The appeals court ultimately found in favor of the school district. They found that since the applicant must demonstrate his ability to perform according to the employer’s standards. Merely having the appropriate certification or licensure, without more, would not serve to qualify an applicant for the job. The court decided Brickhouse’s assertion of qualification based on minimal age, good moral character, and certification to teach was not sufficient.
Findings in the Brickhouse case established that veterans’ preference can assist veterans to be considered eligible for a position, but it will not establish that a veteran is “qualified” for the job.
The lesson to be learned in this case is similar to the lessons learned in the Merrell case. That is, valid and well-developed teacher hiring tools matter, especially in districts where veterans’ preference can apply to veteran applicants.
In yet another Pennsylvania case, Basile v. Elizabethtown Area School District again, the court found that the plaintiff was not a“qualified” applicant. A U. S. military veteran applied for an elementary teaching position in the local school district on two occasions, received interviews, but was not hired for the position. The veteran claimed he was denied his right to veterans’ preference in appointment to a non-civil service position. The court determined that the school district had a hiring process that was “reasonably related to the position” and the school district relied upon this process, which revealed that the veteran was not qualified for the position. Therefore, the school district did not violate the Veterans’ Preference Act when it failed to hire the veteran applicant.
Both Basile v. Elizabethtown Area School District, and Brickhouse v. Spring-Ford support the idea that simply because a veteran is certified to teach in a particular subject area does not mean that the veteran has the “requisite qualifications” to teach in that subject area. “Requisite qualifications” may be interpreted to mean more than holding a valid teaching certificate, e.g. taking into consideration other factors such as grade point average, academic awards, performance evaluations and relevant experience.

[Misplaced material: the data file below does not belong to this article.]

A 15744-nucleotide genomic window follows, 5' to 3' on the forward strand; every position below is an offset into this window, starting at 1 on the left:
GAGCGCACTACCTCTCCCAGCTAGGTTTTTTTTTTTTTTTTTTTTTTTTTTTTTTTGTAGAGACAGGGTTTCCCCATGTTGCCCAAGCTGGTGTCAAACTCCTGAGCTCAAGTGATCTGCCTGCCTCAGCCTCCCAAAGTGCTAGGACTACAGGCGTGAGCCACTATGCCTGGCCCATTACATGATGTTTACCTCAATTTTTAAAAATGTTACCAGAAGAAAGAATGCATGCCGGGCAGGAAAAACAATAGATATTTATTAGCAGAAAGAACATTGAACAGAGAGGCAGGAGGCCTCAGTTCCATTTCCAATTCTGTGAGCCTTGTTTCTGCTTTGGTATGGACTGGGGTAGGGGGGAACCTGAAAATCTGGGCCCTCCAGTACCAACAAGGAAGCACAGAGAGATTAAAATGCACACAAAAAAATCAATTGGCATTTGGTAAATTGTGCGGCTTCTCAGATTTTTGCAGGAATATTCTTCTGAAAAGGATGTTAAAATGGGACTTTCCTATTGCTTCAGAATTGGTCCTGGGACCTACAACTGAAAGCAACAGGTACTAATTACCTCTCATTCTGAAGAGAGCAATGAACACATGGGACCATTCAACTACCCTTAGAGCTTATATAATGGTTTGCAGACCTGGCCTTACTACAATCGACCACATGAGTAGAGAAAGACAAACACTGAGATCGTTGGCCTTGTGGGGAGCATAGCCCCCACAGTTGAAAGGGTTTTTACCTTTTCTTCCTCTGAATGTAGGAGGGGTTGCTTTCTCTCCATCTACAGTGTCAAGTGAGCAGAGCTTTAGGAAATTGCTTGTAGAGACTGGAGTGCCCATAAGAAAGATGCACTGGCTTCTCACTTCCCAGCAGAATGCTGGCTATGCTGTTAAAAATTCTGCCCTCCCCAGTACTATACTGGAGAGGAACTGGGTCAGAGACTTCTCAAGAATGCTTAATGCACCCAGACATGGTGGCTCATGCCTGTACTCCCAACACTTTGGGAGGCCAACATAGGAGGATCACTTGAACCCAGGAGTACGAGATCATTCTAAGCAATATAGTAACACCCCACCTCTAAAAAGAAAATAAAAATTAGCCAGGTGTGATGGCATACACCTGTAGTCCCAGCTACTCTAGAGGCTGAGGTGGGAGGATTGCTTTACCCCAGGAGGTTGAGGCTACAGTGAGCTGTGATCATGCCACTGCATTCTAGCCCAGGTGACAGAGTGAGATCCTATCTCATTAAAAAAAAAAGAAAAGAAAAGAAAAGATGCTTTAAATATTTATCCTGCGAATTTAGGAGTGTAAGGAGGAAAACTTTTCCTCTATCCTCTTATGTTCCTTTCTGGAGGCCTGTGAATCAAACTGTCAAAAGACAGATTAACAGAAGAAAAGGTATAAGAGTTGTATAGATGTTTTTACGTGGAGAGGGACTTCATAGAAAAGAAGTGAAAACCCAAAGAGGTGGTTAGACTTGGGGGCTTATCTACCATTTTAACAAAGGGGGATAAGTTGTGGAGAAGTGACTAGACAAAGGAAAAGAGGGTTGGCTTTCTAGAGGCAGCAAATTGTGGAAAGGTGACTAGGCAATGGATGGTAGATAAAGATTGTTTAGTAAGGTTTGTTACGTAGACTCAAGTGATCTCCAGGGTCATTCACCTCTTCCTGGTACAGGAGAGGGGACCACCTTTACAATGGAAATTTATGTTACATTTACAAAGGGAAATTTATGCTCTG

In the court cases discussed above it should be clear, school districts should use selection process with veterans’ preference in mind. It further reinforces that courts will evaluate hiring practices based on their validity and adherence to methods that conform to the Uniform Guidelines on Employee Selection Procedures.
I wrote an in-depth article on fair and reliable teacher selection practices a few months ago. You can read it and receive the free resources we provided by following this link.
Do School Districts in Every State Have Veterans’ Preference Laws?
Veterans’ preference was initially created by the Federal government to provide preference for federal jobs. Over the past several decades, individual states have enacted their own versions of veterans’ preference legislation related to either civil service employment or in career fields related to public service (such as public education). Below is a list of states that have some version of veterans’ preference laws, or are considering enacting veterans’ preference laws. This list may or may not include requirements to provide veterans’ preference to school district employees. If you find your state listed below, it is advisable to research further to determine if public employees are covered under your state’s veterans’ preference laws and how preference points are awarded in your state.
State’s with Some Version of Veterans’ Preference Laws
- New Hampshire
- New Jersey
- New York
- South Carolina
This is not meant to be an exhaustive list as there may be additional states that have veterans’ preference laws that apply to school districts. Anytime we work with school districts to assist them in developing teacher and administrator selection practices we consult with the school district’s legal counsel and state statutes to determine how veterans’ preference applies in that particular state. We would advise any school district that is not familiar with the state’s veterans’ preference laws to do the same.
Who Can Qualify for Veterans’ Preference in School Districts?
Criteria according to the Office of Personnel Management (OPM), to receive preference, a veteran must have been discharged or released from active duty in the Armed Forces under honorable conditions. However, military retirees at the rank of major, lieutenant commander, or higher are not eligible for preference in appointment unless they are disabled veterans.
The following preference categories and points are required under the OPM. Many states use these guidelines in their veterans’ preference legislation, but again we would advise school districts to research their own state statutes to determine how veterans’ preference points are awarded in their respective state. The point system outlined below has been summarized for the sake of brevity. The OPM guidelines on veterans’ preference are more specific and their guidance for veterans’ preference points can be found using the provided link.
Five points are added to the passing examination score or rating of a veteran who served:
During a war; or during the period April 28, 1952 through July 1, 1955. The five point preference also applies for those who served for more than 180 consecutive days, other than for training, any part of which occurred after January 31, 1955, and before October 15, 1976; or during the Gulf War from August 2, 1990, through January 2, 1992.
More recently, the five point preference can also apply to veterans who served for more than 180 consecutive days, other than for training, any part of which occurred during the period beginning September 11, 2001, and ending on August 31, 2010, the last day of Operation Iraqi Freedom; or in a campaign or expedition for which a campaign medal has been authorized. Any Armed Forces Expeditionary medal or campaign badge, including El Salvador, Lebanon, Grenada, Panama, Southwest Asia, Somalia, and Haiti, qualifies for preference.